From the website of Ben Garrison:
“It Happens in Threes..Castro’s Death”
They say deaths of famous people happens in threes. I have some suggestions in this cartoon for the other two.
A murdering, despicable tyrant named Fidel Castro is dead. He inflicted communism on Cuba, which he and his brother ran with an iron fist.
Castro lived to an overripe old age. Many dictators live long lives because they love power. Gollum in “The Lord of the Rings” couldn’t die as long as he possessed the Ring of Power. Even when he lost it he couldn’t die because he still lusted for the ring. It’s the same principle with tyrants. Some years ago I read a biography titled “Mao, The Unknown Story,” written by Jung Chang. When Mao was finally about to die, he resented it mightily. Not necessarily because he feared death. What he really resented was losing his power. He absolutely loved it. He was obsessed with power. So was Castro….
read more at the Cartoon Blog….
Thank you, Ben.
With Fidel Castro’s death, President Obama failed to capitalize on a key moment to force reform in Cuba by calling for Havana to liberalize. President-elect Trump, conversely, has made it clear that the U.S.-Cuba warming of relations would not continue under Raul Castro unless concessions are made by the communist state.
Florida Senator and Cuban American Marco Rubio called Obama”s remarks following the death of Castro “pathetic.”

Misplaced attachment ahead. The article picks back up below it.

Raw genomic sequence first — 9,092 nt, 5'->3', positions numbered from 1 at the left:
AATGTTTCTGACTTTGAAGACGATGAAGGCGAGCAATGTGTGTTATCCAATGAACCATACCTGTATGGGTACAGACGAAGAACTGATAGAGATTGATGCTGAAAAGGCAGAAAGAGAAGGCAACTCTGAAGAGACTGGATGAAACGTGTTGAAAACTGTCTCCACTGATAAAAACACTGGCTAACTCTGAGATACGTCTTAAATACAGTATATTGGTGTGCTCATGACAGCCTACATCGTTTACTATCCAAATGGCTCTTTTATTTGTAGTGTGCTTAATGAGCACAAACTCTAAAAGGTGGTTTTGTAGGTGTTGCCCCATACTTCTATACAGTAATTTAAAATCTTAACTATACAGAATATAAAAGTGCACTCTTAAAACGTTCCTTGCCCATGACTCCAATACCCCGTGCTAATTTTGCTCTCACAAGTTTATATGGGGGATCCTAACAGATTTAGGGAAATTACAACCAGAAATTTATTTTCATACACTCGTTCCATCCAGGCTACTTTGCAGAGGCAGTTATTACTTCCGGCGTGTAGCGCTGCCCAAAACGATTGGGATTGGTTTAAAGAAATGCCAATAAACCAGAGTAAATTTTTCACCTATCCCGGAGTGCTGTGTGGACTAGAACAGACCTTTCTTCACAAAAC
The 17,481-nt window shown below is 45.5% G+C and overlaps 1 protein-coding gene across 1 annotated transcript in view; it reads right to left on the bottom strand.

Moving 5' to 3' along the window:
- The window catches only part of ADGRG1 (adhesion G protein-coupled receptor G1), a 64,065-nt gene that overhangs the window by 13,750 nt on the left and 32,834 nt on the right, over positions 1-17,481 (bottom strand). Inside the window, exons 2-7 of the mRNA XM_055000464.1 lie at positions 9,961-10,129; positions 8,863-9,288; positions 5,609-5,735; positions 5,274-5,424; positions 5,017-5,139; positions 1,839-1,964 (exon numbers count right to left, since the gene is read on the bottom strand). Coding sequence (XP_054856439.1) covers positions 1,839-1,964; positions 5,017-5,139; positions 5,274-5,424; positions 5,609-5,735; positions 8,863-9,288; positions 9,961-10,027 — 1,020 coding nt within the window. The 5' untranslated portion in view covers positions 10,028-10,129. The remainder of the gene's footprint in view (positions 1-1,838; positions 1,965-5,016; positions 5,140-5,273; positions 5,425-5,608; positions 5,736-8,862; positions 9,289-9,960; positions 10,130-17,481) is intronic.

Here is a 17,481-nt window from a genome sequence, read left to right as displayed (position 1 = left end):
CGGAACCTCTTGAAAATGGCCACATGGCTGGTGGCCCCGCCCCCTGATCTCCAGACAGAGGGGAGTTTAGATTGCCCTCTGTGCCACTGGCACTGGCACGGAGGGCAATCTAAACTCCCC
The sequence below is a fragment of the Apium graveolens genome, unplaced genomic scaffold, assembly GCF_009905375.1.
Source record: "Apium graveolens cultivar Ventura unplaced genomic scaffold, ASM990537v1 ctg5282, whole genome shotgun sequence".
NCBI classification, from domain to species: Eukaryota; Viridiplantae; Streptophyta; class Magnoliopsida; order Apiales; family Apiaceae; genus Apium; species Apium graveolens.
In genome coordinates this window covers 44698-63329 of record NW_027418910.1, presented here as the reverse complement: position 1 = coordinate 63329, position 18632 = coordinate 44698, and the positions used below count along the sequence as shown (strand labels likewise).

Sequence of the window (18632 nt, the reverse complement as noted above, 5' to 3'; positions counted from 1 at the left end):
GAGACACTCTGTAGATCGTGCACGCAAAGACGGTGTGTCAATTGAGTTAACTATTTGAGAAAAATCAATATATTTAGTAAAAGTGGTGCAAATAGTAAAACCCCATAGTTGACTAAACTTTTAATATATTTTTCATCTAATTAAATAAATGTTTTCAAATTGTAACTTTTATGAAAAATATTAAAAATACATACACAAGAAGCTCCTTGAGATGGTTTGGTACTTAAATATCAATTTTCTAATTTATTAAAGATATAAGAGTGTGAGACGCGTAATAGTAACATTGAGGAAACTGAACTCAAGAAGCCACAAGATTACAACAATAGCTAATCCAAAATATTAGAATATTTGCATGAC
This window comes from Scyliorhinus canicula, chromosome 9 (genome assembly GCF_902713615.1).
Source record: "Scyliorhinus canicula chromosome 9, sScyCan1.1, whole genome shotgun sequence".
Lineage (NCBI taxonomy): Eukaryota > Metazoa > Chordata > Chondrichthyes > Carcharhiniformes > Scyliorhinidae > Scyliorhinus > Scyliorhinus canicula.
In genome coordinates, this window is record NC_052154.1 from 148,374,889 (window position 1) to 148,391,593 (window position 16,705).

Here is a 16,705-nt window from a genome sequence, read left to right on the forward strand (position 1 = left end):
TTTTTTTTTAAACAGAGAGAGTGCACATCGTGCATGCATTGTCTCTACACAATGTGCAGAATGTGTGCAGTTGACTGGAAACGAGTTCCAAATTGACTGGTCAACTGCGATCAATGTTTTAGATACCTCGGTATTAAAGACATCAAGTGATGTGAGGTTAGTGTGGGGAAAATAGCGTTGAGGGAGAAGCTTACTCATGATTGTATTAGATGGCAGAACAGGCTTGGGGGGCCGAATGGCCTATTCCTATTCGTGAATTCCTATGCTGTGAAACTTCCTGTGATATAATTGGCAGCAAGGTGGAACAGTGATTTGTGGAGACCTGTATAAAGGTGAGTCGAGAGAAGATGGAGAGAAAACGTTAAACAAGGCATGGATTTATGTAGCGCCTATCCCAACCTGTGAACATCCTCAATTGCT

Democratic lawmakers in the House and Senate seem eager to forgive and forget with Cuba, and Senator Amy Klobuchar of Minnesota has introduced legislation to end the 50 year embargo against Cuba.
Trump, on the other hand, seems to be ready to take a hard-line against Cuba following the death of their iconic leader. Top Trump aides have mentioned that Cuba must loosen its restrictive communist control of its citizens if America and Cuba are to enjoy any sort of partnership.
Reince Priebus, Trump’s future chief of staff, has said that Trump would reverse Obama’s détente with Cuba unless there is “some movement” from Raul Castro to introduce some democratization to the island nation.
However, the tough talk from Trump on the campaign trail has softened somewhat, and the President-elect has been noticeably vague with his demands. A U.S.-Cuba expert from the University of North Carolina, Gregory Weeks, says that Trump is, “a businessman. He’s been interested in doing business in Cuba. There is not a whole lot of interest in rolling back Cuba policy. The business side of the Republican party is very much in favor of it.”
Indeed, it appears that the deaths of George Soros and Henry Kissinger, whenever they come, will bring greater change to the world than the death of a murderous Cuban dictator.